Lessons will help. If it is your left hand that is bothering you, there are a couple of things to practice.

    1) "slow practice" just means slow enough to play without bad habits.
    2) practicing familiar stuff will be more useful than jumping into new music every time. This is opposite to what @Mushroo recommended. My thought is if you are learning new music constantly, you are focused on new music instead of correcting bad habits. If you correct the bad habits then follow his advice which is great advice.
    3) focus on the areas of concern. Take this song you are working on and practice it focused on your left hand and relaxing your fingers up. If you have no teacher, it is helpful to sit in front of a mirror or record so you can see what you are doing.
    4) do some warm up. I normally will play some scales to limber up before playing.

    The other thing that I think is 15-20 minutes is not much time. It makes me think either your hands are too weak and need a lot of exercise over weeks and months and/or your bass is badly setup making you waste unnecessary force.

    Are the cramps in your forearm or hand? Pain in your hands between your fingers would probably be weak hand muscles. In your forearm is probably bad technique.

    What kind of strings do you use? You might want to use a lighter gauge string. It will have less tension and be easier to play.

    How high is the bottom of the string from the 12th fret? It should be slightly more than the thickness of a nickel. If it is much more than this, your action is too high and needs lowered at the bridge.

    How hard is it to fret the first position? Fret a string at the third fret and check how much space is between the string and the first fret. There should be barely any space. If not, you need to file the nut.

    Good luck.
    Wasnex and MachinaMichelle like this.
  13. James Collins

    James Collins

    Mar 25, 2017
    Augusta, GA

    Most of the time it doesn't even look like his fingers lift up even though they are. Same goes for the guitarist. Look at just how little movement their fingers seem to make. That is your goal. Everyone has flying fingers at some point. Everyone has to practice it away.
    MachinaMichelle likes this.
  14. MachinaMichelle

    MachinaMichelle Guest

    Jun 14, 2014
    perhaps I’ll change it up every now and then; alternate. One day play something familiar, next day something new, and stay vigilant about my fretting hand.

    right now I have DR black beauties on medium gage, but they’re dead. I’m gonna bust out my D’Addario XL round wounds though. (No more boiling strings!)

    the action on the Schecter is a bit high, but I play slap so I don’t want to make any major adjustments regarding that right now. I may need to intonate though at some point.

    I’m not gonna mess with the nut right now. Optimally I’ll be able to purchase a higher end instrument soon ($$ Corvette is calling my name). I have three basses right now; SR800 which is my beater that I’ve had since I was a kid and played most of my gigs with. It’s got a busted push pull pot and electrical issues...definitely in need of a little TLC. Then I have this Schecter...and a “chickenbacker” which gets zero love. I had several basses years ago but I pawned most of them...so yeah.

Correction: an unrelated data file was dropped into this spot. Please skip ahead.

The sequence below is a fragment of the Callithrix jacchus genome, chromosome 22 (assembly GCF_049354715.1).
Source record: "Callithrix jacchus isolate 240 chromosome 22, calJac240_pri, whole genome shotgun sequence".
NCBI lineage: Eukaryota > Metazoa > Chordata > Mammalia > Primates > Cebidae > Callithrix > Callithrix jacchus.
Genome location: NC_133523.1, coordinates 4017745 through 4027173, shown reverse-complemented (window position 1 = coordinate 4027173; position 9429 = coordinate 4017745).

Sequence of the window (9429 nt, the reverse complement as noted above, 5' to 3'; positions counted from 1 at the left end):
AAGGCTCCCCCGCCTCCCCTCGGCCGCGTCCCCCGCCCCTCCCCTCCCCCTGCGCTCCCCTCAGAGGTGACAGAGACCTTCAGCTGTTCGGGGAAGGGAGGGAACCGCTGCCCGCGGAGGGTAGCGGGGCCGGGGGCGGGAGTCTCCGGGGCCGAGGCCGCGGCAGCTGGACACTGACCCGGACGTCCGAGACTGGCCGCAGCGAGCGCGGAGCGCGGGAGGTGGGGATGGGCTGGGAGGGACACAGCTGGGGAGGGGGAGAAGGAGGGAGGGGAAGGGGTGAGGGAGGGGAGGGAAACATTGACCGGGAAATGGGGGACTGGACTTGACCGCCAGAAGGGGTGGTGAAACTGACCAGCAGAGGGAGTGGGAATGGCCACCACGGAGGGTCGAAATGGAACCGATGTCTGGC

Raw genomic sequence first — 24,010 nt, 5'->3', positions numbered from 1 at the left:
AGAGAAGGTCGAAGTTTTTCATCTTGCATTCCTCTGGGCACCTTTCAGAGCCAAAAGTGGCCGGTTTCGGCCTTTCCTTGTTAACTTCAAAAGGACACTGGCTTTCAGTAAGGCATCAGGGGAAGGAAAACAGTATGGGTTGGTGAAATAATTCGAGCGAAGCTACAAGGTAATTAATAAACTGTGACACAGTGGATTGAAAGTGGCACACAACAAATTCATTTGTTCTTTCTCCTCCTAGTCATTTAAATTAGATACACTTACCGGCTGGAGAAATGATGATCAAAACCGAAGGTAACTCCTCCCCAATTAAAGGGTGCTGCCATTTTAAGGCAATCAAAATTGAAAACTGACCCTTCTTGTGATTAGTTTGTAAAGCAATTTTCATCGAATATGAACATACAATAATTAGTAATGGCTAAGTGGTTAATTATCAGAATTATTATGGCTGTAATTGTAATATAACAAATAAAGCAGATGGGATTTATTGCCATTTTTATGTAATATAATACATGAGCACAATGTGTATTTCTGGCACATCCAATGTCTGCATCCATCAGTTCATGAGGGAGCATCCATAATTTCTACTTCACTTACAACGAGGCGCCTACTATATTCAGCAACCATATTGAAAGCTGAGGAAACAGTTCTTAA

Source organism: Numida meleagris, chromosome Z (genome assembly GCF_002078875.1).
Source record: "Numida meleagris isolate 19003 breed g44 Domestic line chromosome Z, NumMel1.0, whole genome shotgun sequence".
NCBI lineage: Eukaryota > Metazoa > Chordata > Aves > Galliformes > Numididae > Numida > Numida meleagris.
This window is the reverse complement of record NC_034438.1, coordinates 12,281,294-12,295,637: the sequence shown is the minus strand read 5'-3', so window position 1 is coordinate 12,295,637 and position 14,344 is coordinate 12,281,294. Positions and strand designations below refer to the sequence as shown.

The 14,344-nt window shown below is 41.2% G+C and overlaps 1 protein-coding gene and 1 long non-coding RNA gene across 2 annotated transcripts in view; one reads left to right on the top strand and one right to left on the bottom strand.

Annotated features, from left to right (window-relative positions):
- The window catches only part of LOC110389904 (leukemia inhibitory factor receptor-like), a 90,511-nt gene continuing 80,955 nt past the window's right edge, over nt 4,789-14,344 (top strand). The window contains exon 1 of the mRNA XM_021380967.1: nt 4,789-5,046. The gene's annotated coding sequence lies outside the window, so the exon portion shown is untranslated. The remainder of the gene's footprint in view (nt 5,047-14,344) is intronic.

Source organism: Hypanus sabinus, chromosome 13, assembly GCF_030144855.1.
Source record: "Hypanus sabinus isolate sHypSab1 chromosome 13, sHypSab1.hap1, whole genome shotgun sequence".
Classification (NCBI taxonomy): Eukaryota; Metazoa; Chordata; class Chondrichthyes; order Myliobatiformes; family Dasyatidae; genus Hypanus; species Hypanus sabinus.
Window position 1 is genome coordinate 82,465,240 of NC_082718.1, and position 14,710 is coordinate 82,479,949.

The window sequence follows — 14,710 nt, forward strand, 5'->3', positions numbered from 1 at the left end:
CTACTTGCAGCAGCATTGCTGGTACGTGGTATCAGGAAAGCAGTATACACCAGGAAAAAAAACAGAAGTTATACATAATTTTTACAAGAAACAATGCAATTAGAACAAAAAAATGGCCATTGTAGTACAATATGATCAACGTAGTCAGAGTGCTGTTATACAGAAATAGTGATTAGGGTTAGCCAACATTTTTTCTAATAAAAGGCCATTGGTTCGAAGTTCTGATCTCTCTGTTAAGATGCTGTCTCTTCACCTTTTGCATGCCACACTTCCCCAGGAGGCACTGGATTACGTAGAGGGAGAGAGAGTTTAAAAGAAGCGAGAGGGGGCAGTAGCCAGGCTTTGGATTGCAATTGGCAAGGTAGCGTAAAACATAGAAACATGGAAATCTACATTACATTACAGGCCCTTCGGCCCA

my hands are extremely weak. I’ve been dealing with some health issues which basically had me on bed rest for 1 1/2 years so atrophy is a big component here. The pain is in my left hand between the fingers and the fingers themselves.

    I’m loving all of this wonderful feedback!! Thank you!!
    Last edited: Dec 31, 2019
  15. MachinaMichelle

    MachinaMichelle Guest

    Jun 14, 2014
    Yeah my ex (also a bassist) was helping me keep my fingers closer to the fretboard with his hand over mine. It’s super painful to hyperextend my fingers like this. I gotta break it down hardcore...play some warm ups and focus on that left friggin hand! Thanks!!
  16. James Collins

    James Collins

    Mar 25, 2017
    Augusta, GA
    Might consider light gauge strings instead of medium, especially if you feel weakness is a big issue.

    Even expensive basses need properly setup. It is generally worth taking them to a shop to get setup, especially when you don't know what you are doing. Also, lower action makes slapping easier, not harder.
    red_rhino and MachinaMichelle like this.
  17. MachinaMichelle

    MachinaMichelle Guest

    Jun 14, 2014
    yeah, you’re right.
  18. mrcbass


    Jan 14, 2016
    Sacramento, CA
    Scotts Bass Lessons has a lesson and some ideas to help deal with "flying fingers". I'm pretty sure it's on You Tube.
  19. nickpc


    Jul 23, 2012
    You may already know this, but if you are playing along to YouTube you can slow down the speed. That way you can be playing a song you know but are able to slow down and focus on your technique. Settings/Playback Speed. There are a lot of licks I start out at 75% (and some at 50%) to get them down, then go to full speed.
  20. Mushroo

    Mushroo Supporting Member

    Apr 2, 2007
    Massachusetts, USA
    Never, ever "hyperextend" your fingers!

    When you are practicing and feel a "super painful" sensation, you should stop IMMEDIATELY, as in, take your hands off the bass, don't even try to finish the song, and try again tomorrow!

    I'm going to disagree with your ex: In my opinion, it's better to keep your hand relaxed and your let fingers "fly away" than to force your fingers close to the fretboard if it causes pain and cramping. I was watching a video of Adam Clayton (from U2) and I noticed sometimes, when he is playing open strings, he takes his left hand completely off the neck and lets it hang freely by his side. I think this is a nice ergonomic technique that gives an opportunity to "shake it out" so he doesn't get cramping or fatigue in his left hand.

    Notice how relaxed and comfortable Adam looks out there on stage, and how straight his wrists are. No disrespect to Geddy Lee, but he has a rather "idiosyncratic" technique, and the clip you posted earlier was not a great example on which to model your technique. This is what relaxed and comfortable pro technique looks like!